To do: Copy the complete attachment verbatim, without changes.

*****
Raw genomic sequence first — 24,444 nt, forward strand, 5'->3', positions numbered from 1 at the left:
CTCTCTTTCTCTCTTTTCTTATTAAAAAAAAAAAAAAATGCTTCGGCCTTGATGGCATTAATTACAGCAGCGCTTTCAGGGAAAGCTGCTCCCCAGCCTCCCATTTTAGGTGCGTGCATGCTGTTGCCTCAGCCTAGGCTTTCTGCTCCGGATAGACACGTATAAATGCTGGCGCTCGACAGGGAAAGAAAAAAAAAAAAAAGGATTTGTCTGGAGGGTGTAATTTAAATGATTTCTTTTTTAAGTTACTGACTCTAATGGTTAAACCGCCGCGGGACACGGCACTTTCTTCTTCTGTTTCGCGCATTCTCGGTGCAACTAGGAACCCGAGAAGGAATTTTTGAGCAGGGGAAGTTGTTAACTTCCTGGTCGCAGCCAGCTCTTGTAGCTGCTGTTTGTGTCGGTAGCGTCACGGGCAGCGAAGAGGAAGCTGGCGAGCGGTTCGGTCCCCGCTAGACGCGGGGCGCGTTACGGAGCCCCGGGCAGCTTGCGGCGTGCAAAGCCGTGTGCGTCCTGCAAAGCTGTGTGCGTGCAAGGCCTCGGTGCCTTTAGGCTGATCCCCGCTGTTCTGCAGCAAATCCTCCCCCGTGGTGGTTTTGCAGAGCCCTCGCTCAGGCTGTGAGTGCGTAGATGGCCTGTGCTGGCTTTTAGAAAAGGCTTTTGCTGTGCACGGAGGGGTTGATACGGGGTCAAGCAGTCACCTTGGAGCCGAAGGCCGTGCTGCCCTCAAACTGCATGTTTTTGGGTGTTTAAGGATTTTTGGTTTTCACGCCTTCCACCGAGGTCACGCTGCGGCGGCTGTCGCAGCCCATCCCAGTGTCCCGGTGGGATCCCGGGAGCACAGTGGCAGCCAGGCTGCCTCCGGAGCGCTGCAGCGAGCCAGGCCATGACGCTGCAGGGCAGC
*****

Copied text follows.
Raw genomic sequence first — 24,444 nt, forward strand, 5'->3', positions numbered from 1 at the left:
CTCTCTTTCTCTCTTTTCTTATTAAAAAAAAAAAAAAATGCTTCGGCCTTGATGGCATTAATTACAGCAGCGCTTTCAGGGAAAGCTGCTCCCCAGCCTCCCATTTTAGGTGCGTGCATGCTGTTGCCTCAGCCTAGGCTTTCTGCTCCGGATAGACACGTATAAATGCTGGCGCTCGACAGGGAAAGAAAAAAAAAAAAAAGGATTTGTCTGGAGGGTGTAATTTAAATGATTTCTTTTTTAAGTTACTGACTCTAATGGTTAAACCGCCGCGGGACACGGCACTTTCTTCTTCTGTTTCGCGCATTCTCGGTGCAACTAGGAACCCGAGAAGGAATTTTTGAGCAGGGGAAGTTGTTAACTTCCTGGTCGCAGCCAGCTCTTGTAGCTGCTGTTTGTGTCGGTAGCGTCACGGGCAGCGAAGAGGAAGCTGGCGAGCGGTTCGGTCCCCGCTAGACGCGGGGCGCGTTACGGAGCCCCGGGCAGCTTGCGGCGTGCAAAGCCGTGTGCGTCCTGCAAAGCTGTGTGCGTGCAAGGCCTCGGTGCCTTTAGGCTGATCCCCGCTGTTCTGCAGCAAATCCTCCCCCGTGGTGGTTTTGCAGAGCCCTCGCTCAGGCTGTGAGTGCGTAGATGGCCTGTGCTGGCTTTTAGAAAAGGCTTTTGCTGTGCACGGAGGGGTTGATACGGGGTCAAGCAGTCACCTTGGAGCCGAAGGCCGTGCTGCCCTCAAACTGCATGTTTTTGGGTGTTTAAGGATTTTTGGTTTTCACGCCTTCCACCGAGGTCACGCTGCGGCGGCTGTCGCAGCCCATCCCAGTGTCCCGGTGGGATCCCGGGAGCACAGTGGCAGCCAGGCTGCCTCCGGAGCGCTGCAGCGAGCCAGGCCATGACGCTGCAGGGCAGC